The Round House

Object Day Berlin: Dalia Grinfeld

“Show us your story!“ – Beginning last year, the Jewish participants in the Object Days project have followed this invitation by recounting their migration stories.

Young woman with colour photographs in her hand

Dalia Grinfeld, born in 1994 in Stuttgart.
Studying political science and Jewish studies in Heidelberg.
Volunteer president of the Jewish Student Union of Germany.
Jewish Museum Berlin, photo: Stephan Pramme

The story of our family is a little complicated, like most Jewish immigration stories. My mother was born in 1966 in Riga. In the early 1970s, her family emigrated to Israel. In 1973, my grandparents and my mother moved from there to Berlin.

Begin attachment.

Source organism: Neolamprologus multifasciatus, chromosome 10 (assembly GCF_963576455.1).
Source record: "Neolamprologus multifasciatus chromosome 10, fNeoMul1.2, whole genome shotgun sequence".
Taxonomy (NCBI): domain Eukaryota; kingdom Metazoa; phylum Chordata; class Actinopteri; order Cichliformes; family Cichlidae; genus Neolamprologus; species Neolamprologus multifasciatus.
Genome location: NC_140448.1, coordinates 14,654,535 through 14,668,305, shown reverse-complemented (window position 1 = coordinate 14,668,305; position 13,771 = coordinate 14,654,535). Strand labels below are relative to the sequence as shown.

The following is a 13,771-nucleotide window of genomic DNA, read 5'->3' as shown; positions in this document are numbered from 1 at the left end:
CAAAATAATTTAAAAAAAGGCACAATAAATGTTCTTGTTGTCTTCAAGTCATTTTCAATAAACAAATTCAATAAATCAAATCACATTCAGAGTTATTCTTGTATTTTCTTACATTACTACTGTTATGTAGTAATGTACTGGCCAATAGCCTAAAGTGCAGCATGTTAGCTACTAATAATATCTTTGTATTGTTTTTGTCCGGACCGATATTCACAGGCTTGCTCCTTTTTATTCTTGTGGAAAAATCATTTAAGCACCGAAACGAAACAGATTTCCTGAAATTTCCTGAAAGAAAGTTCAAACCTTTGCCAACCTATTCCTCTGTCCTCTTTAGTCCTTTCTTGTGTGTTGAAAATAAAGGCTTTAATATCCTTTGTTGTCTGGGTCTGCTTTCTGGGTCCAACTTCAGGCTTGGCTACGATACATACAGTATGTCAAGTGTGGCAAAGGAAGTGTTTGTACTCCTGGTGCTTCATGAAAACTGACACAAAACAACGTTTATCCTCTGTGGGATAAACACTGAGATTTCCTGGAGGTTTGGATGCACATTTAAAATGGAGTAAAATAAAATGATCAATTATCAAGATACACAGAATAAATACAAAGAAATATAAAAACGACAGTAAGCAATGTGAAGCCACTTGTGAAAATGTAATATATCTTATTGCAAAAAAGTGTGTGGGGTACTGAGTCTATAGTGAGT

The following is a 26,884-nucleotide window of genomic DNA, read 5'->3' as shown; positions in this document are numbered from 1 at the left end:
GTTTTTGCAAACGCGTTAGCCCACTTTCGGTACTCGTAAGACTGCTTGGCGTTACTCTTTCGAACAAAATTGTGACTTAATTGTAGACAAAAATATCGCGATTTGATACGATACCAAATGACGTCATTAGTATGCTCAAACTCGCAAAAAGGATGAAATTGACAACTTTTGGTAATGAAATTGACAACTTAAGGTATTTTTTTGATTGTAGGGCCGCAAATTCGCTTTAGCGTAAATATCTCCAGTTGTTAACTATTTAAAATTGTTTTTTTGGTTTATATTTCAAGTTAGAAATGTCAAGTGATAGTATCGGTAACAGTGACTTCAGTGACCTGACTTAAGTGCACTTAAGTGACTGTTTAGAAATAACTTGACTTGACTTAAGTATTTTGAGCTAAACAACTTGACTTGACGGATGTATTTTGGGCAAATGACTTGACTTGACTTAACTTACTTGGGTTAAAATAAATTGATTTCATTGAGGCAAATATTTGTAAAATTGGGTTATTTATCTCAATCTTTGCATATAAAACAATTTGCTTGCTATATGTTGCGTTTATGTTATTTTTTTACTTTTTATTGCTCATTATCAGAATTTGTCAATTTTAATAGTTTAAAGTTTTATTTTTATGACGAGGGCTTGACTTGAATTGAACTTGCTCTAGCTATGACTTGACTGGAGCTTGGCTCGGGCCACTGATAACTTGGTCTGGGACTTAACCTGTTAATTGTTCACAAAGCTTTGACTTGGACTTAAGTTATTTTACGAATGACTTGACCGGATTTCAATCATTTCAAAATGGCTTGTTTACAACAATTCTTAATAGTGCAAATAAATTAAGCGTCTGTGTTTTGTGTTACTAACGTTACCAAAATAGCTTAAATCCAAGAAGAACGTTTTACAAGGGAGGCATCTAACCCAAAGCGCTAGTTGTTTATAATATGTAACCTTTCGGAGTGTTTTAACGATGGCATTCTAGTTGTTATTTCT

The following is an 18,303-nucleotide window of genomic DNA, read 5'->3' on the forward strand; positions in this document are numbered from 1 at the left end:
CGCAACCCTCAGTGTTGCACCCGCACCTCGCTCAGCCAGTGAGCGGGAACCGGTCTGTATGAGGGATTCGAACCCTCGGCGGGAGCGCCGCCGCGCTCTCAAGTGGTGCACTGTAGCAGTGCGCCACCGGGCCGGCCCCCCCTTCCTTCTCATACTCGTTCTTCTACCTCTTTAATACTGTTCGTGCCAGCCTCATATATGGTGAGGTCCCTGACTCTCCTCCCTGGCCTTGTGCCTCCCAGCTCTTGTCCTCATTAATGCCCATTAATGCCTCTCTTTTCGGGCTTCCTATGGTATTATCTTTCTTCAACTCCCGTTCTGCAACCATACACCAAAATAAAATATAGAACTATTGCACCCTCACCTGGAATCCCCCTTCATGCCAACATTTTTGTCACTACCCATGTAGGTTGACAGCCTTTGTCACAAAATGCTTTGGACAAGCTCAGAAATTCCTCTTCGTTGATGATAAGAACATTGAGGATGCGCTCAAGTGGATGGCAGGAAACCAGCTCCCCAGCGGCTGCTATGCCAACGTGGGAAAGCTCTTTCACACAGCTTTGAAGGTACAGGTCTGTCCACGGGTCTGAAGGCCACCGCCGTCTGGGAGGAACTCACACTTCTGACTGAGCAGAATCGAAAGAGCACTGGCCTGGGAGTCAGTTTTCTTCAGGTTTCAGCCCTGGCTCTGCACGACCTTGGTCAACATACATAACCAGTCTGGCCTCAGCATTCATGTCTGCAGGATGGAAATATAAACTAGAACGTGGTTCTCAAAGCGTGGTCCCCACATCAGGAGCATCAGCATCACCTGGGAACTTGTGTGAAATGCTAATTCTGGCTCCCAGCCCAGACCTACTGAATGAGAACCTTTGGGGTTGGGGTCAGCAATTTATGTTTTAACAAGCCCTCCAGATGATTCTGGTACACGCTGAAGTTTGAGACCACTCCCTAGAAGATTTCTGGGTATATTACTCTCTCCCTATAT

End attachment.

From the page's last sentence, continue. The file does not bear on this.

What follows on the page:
The two photos I’ve brought along were taken the first year after we immigrated to Berlin. My grandpa had always worked hard. He started working again in Berlin right away so he soon had money to buy a camera. He took the pictures. He was the only person with a camera in the whole neighborhood.
In one of the photos, you can see my mother with her little brother. The other picture shows my grandpa with my mother. The photos were taken where my family was living at the time, in the building where many people from the first wave of immigration from the former Soviet Union were housed. It was a round, white house, and that’s what everyone called it to each other: круглый дом (krugliy dom), in other words, “the round house.”
Ten years later, my grandparents emigrated with her two children to New York, where my mother graduated from high school. After finishing a dentistry degree, she moved to Herzlia in Israel. That’s where she met my father. He’s from Argentina and emigrated to Israel at the same time, also as a dentist. They lived there together for two years and then moved together to Germany. To Stuttgart. I was born in Stuttgart in 1994. When I was two, we moved to Berlin.